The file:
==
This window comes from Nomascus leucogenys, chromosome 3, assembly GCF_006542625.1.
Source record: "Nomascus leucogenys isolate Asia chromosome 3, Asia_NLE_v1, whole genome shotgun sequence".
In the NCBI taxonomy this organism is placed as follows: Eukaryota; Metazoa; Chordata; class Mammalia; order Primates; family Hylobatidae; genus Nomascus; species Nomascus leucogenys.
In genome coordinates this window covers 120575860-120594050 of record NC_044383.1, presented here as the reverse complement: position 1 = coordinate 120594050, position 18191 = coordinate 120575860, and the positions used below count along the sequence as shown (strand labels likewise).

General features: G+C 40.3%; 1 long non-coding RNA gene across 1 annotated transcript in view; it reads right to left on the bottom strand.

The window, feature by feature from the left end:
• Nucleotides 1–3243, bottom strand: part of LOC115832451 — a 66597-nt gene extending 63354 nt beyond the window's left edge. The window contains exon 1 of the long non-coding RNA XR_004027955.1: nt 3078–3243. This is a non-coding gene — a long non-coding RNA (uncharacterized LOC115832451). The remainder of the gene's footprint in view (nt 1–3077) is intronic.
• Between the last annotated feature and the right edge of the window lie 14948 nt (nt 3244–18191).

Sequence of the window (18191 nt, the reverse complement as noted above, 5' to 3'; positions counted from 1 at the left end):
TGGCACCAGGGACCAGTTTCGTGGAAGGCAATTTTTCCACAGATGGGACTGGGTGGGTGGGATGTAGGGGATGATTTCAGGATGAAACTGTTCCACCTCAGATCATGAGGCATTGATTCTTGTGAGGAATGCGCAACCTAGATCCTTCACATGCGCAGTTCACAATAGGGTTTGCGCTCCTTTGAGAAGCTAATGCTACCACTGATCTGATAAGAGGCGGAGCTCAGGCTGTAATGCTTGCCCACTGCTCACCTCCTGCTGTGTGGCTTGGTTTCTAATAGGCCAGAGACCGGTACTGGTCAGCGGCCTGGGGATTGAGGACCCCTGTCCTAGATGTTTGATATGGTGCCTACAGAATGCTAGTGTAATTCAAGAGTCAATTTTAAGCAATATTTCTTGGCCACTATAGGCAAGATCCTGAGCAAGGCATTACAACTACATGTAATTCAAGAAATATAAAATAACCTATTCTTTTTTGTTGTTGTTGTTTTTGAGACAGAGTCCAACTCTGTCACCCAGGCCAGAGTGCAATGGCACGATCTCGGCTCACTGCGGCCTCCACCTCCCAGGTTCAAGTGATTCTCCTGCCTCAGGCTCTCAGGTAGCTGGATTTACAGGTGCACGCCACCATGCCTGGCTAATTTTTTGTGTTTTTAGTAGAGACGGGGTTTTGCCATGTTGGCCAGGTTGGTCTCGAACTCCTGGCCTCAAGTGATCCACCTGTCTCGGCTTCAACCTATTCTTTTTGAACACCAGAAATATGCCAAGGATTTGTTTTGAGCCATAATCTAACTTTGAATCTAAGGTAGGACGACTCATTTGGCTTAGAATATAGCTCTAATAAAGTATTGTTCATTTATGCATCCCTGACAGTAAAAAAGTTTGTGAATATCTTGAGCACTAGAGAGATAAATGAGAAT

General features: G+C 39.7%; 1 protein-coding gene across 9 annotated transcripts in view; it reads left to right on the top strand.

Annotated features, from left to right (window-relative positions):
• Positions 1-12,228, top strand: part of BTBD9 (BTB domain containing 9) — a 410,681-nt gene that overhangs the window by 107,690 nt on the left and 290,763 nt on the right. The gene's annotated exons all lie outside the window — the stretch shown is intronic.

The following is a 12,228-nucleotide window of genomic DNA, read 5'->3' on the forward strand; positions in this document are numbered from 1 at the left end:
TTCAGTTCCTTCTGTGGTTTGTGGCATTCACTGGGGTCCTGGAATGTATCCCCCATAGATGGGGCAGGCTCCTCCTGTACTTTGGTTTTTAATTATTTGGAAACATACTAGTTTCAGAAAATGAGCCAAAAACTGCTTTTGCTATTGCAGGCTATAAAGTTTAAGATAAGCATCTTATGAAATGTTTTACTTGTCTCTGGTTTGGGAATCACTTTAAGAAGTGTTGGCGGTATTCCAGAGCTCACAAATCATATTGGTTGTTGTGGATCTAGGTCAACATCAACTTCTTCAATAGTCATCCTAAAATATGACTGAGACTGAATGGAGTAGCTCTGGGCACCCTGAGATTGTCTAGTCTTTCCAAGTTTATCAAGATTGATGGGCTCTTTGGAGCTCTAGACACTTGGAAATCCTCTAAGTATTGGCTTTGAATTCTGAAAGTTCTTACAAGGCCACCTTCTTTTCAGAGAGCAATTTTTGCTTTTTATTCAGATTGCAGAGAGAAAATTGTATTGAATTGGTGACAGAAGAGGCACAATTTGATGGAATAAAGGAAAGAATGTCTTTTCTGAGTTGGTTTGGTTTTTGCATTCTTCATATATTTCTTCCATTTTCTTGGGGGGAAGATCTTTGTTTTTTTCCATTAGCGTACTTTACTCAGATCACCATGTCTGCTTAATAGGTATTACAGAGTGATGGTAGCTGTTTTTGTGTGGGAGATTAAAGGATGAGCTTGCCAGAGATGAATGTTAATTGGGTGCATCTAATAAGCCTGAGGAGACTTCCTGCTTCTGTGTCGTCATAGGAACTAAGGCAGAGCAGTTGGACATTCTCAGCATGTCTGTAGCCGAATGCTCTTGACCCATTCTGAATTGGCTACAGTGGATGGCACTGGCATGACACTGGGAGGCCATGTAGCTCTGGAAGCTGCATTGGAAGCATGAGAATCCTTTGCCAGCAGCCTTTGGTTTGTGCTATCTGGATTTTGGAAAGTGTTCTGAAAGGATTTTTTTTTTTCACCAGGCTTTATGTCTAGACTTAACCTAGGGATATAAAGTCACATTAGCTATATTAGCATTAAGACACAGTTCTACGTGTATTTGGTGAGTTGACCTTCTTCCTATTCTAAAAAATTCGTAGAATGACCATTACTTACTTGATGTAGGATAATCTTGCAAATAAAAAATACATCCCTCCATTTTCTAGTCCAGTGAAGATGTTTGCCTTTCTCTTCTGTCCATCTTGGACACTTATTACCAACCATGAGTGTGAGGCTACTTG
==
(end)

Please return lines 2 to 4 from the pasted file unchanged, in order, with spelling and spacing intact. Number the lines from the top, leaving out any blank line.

Source record: "Nomascus leucogenys isolate Asia chromosome 3, Asia_NLE_v1, whole genome shotgun sequence".
In the NCBI taxonomy this organism is placed as follows: Eukaryota; Metazoa; Chordata; class Mammalia; order Primates; family Hylobatidae; genus Nomascus; species Nomascus leucogenys.
In genome coordinates this window covers 120575860-120594050 of record NC_044383.1, presented here as the reverse complement: position 1 = coordinate 120594050, position 18191 = coordinate 120575860, and the positions used below count along the sequence as shown (strand labels likewise).